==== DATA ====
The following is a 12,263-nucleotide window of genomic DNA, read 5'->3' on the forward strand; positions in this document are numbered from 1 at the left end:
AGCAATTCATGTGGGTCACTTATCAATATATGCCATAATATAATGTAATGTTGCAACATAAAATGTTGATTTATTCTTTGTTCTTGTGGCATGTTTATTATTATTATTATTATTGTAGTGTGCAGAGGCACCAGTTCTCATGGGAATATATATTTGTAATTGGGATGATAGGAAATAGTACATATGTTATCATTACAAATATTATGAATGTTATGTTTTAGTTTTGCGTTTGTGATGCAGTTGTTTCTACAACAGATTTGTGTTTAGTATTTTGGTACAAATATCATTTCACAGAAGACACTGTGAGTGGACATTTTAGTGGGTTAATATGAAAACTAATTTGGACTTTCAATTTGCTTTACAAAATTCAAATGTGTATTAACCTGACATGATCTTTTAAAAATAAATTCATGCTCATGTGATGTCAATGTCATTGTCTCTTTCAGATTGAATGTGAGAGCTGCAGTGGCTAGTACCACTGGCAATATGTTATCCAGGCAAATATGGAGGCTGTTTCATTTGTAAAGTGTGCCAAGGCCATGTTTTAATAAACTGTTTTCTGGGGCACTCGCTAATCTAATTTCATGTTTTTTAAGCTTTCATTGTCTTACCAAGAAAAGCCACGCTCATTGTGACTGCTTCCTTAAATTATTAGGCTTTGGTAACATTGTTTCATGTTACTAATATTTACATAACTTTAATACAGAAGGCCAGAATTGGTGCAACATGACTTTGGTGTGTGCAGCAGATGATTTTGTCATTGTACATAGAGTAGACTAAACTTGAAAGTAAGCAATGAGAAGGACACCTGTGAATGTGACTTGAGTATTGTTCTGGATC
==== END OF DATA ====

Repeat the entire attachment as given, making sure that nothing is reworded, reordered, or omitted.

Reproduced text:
The following is a 12,263-nucleotide window of genomic DNA, read 5'->3' on the forward strand; positions in this document are numbered from 1 at the left end:
AGCAATTCATGTGGGTCACTTATCAATATATGCCATAATATAATGTAATGTTGCAACATAAAATGTTGATTTATTCTTTGTTCTTGTGGCATGTTTATTATTATTATTATTATTGTAGTGTGCAGAGGCACCAGTTCTCATGGGAATATATATTTGTAATTGGGATGATAGGAAATAGTACATATGTTATCATTACAAATATTATGAATGTTATGTTTTAGTTTTGCGTTTGTGATGCAGTTGTTTCTACAACAGATTTGTGTTTAGTATTTTGGTACAAATATCATTTCACAGAAGACACTGTGAGTGGACATTTTAGTGGGTTAATATGAAAACTAATTTGGACTTTCAATTTGCTTTACAAAATTCAAATGTGTATTAACCTGACATGATCTTTTAAAAATAAATTCATGCTCATGTGATGTCAATGTCATTGTCTCTTTCAGATTGAATGTGAGAGCTGCAGTGGCTAGTACCACTGGCAATATGTTATCCAGGCAAATATGGAGGCTGTTTCATTTGTAAAGTGTGCCAAGGCCATGTTTTAATAAACTGTTTTCTGGGGCACTCGCTAATCTAATTTCATGTTTTTTAAGCTTTCATTGTCTTACCAAGAAAAGCCACGCTCATTGTGACTGCTTCCTTAAATTATTAGGCTTTGGTAACATTGTTTCATGTTACTAATATTTACATAACTTTAATACAGAAGGCCAGAATTGGTGCAACATGACTTTGGTGTGTGCAGCAGATGATTTTGTCATTGTACATAGAGTAGACTAAACTTGAAAGTAAGCAATGAGAAGGACACCTGTGAATGTGACTTGAGTATTGTTCTGGATC